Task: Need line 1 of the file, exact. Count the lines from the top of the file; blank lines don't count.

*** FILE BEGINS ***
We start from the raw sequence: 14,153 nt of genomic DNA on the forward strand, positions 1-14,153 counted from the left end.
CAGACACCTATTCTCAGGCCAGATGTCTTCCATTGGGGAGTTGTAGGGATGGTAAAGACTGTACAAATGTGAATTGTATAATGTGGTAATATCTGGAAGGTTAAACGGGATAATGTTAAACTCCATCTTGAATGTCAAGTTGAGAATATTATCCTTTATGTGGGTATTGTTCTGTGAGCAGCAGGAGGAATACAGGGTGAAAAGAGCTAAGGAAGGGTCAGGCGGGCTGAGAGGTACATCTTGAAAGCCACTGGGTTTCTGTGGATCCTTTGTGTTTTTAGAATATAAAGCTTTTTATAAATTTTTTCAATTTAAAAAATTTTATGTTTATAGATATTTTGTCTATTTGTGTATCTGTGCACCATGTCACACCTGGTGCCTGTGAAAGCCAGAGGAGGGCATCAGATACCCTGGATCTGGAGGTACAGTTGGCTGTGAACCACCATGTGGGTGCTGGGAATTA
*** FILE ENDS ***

We start from the raw sequence: 14,153 nt of genomic DNA on the forward strand, positions 1-14,153 counted from the left end.